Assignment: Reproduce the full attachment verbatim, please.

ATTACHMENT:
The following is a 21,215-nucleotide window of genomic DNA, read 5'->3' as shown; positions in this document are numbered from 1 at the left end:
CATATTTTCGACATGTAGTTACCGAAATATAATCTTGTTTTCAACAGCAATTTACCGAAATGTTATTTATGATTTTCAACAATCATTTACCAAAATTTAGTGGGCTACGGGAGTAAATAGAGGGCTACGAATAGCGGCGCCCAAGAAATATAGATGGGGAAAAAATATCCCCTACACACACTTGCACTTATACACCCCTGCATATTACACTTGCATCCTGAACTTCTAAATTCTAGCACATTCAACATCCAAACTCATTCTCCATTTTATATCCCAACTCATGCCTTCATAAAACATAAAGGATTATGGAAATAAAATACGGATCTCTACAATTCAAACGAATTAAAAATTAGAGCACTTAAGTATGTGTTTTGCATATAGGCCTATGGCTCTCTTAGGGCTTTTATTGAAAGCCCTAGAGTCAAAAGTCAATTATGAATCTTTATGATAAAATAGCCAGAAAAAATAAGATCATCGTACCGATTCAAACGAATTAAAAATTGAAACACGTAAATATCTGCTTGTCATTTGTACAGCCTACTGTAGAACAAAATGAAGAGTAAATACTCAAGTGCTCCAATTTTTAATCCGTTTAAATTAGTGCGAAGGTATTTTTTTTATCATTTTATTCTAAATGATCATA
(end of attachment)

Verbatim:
The following is a 21,215-nucleotide window of genomic DNA, read 5'->3' as shown; positions in this document are numbered from 1 at the left end:
CATATTTTCGACATGTAGTTACCGAAATATAATCTTGTTTTCAACAGCAATTTACCGAAATGTTATTTATGATTTTCAACAATCATTTACCAAAATTTAGTGGGCTACGGGAGTAAATAGAGGGCTACGAATAGCGGCGCCCAAGAAATATAGATGGGGAAAAAATATCCCCTACACACACTTGCACTTATACACCCCTGCATATTACACTTGCATCCTGAACTTCTAAATTCTAGCACATTCAACATCCAAACTCATTCTCCATTTTATATCCCAACTCATGCCTTCATAAAACATAAAGGATTATGGAAATAAAATACGGATCTCTACAATTCAAACGAATTAAAAATTAGAGCACTTAAGTATGTGTTTTGCATATAGGCCTATGGCTCTCTTAGGGCTTTTATTGAAAGCCCTAGAGTCAAAAGTCAATTATGAATCTTTATGATAAAATAGCCAGAAAAAATAAGATCATCGTACCGATTCAAACGAATTAAAAATTGAAACACGTAAATATCTGCTTGTCATTTGTACAGCCTACTGTAGAACAAAATGAAGAGTAAATACTCAAGTGCTCCAATTTTTAATCCGTTTAAATTAGTGCGAAGGTATTTTTTTTATCATTTTATTCTAAATGATCATA